Understand Who Is Part of Your Group
If more than one advocate is attending the meeting, it’s important to make sure that you have a well-coordinated plan for each meeting so you can maximize your time with each staffer. First, designate an individual to lead the meeting. This person will do introductions and will also share general information about the SBHC model and basic information about SBHCs in your state. If you have providers, administrators, youth, etc. in the room, we encourage you to pinpoint who will tell their story so you can leverage the different perspectives of your group.
Also consider designating someone to take notes (and perhaps a picture). You can certainly compare notes after the meetings, but it’s wise to have one person—perhaps a different person for each meeting—actively listen to and note what Congressional staff are saying. This scribe should also notice when the staffer(s) takes notes, which may represent what part of your presentation they are particularly interested in.
Please be sure to include the expected size of your group in your email to staff requesting a meeting. We recommend that no more than 4-5 people attend each meeting, as large groups can cause issues with room availability among other logistical challenges. However, if you have youth or simply aren’t comfortable splitting up, then be sure to inform the staff ahead of time!
Plan Your Meeting
Use this worksheet to help plan your meeting. Once filled out, this worksheet will be useful to have on hand to refer to during your meetings. Please also remember to bring business cards. It is common practice to share these cards at the beginning of each meeting so be prepared.
Remember, following up is just as important as the meeting itself. Your goal is to build an ongoing relationship with this office. You need to stay on their radar to compete with other interest groups and constituents vying for their attention.
After the visit, be sure to send a thank you note to the staff members at your meeting within a day or so. Confirm the details of your conversation (such as whether the member will consider co-sponsoring the SBHC Reauthorization bill). If you didn’t invite the staff or Member to visit an SBHC in your state/district during the meeting, this is a great time to do so. And, if you did extend an invitation, this is a great way to reiterate your offer. Add the staff to your e-newsletter and update them regularly on your local SBHC successes and news. Ensure you are a resource to your Congressional staff when they need information about the children and youth you serve!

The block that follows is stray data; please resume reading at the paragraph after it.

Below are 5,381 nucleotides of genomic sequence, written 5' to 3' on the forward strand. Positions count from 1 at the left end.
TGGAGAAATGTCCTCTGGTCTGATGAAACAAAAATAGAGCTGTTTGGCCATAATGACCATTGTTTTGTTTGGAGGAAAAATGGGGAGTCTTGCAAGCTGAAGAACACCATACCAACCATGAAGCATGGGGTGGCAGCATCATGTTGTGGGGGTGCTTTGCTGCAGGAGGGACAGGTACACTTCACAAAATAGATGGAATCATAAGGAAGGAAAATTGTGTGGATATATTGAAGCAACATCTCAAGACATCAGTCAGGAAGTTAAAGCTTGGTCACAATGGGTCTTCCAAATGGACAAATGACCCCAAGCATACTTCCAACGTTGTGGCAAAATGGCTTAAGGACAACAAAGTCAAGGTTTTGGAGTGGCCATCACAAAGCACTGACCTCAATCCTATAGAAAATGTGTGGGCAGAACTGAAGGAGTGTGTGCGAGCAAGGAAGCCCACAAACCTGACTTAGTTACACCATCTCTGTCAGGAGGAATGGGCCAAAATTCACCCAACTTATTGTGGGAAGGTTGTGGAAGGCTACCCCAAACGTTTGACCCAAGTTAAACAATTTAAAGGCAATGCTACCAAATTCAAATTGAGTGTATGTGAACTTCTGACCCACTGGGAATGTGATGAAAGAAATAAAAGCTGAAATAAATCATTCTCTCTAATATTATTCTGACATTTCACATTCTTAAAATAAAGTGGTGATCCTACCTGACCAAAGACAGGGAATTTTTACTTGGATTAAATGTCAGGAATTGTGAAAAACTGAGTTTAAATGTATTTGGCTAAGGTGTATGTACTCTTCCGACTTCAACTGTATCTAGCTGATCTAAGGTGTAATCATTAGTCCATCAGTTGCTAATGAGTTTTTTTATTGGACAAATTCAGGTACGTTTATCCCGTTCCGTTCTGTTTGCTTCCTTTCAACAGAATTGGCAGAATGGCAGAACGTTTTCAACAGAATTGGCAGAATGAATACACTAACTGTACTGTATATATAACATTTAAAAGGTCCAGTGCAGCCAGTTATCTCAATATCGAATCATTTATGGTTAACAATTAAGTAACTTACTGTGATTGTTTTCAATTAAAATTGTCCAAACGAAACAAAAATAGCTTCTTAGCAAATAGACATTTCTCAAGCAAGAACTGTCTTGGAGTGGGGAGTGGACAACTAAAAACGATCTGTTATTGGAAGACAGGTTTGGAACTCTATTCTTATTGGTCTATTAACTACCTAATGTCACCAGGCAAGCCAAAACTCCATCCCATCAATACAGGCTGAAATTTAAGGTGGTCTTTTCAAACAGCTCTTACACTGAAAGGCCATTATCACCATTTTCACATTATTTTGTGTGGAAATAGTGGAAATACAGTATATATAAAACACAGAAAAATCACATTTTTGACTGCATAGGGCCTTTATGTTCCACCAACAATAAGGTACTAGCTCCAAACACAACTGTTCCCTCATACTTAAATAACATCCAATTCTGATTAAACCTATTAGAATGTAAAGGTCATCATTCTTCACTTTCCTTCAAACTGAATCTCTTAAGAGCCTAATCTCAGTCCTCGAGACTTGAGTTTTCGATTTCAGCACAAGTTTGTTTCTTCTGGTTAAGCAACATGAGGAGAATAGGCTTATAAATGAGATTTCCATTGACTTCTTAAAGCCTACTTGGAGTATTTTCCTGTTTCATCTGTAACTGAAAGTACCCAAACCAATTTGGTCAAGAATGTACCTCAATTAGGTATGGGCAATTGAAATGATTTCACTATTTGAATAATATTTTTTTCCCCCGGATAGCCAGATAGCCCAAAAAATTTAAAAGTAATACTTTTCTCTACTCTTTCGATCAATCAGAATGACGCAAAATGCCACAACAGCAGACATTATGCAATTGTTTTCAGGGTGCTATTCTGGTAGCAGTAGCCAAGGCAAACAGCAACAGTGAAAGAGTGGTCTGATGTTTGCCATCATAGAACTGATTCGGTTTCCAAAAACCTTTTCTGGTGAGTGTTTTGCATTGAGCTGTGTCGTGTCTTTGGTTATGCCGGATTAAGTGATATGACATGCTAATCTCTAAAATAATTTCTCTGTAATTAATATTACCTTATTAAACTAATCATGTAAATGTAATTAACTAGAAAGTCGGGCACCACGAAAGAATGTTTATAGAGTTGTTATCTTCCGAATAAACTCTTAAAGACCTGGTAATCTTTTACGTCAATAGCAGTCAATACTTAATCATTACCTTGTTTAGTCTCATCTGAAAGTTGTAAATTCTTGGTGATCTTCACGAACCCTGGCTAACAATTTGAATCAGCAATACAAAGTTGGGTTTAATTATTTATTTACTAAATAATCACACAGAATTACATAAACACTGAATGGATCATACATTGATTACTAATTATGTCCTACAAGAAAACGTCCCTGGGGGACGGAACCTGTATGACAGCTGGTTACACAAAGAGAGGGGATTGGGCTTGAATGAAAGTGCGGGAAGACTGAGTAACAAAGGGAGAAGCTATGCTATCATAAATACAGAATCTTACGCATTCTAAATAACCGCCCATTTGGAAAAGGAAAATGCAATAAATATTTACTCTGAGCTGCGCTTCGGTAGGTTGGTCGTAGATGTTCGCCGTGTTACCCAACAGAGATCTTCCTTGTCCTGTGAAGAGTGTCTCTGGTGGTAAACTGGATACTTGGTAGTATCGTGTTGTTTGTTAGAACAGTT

We will be updating this table periodically as new meetings are scheduled.
If you schedule a visit, please click here to let us know and we will add it to the table below as soon as possible.
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We invite you to participate in social media during 2019 Advocacy Day. Please be sure to include our convention hashtag (#SBHC19) in all of your posts.
Advocacy Day Training (Convention Session D8)
“Advancing SBHC Policies in Today’s Climate”
Monday, June 24
This “policy 101” session will cover the fundamentals of how public policy is enacted and the opportunities for championing local, state, and federal policies that ensure all children will thrive. The presenters will brush up your current understanding of how our government functions, taking you beyond, “I’m just a bill…sitting here on Capitol Hill.” Veteran lobbyists will help increase your knowledge about the policy-making process and build your confidence to engage effectively in moving your organization’s priorities forward in a new and dynamic Congress.
Please be sure that your state leader or state meeting contact picks up hill visit folders for your state’s House and Senate meetings, prior to the Tuesday morning rally. Folders can be picked up at the convention registration table anytime on Monday.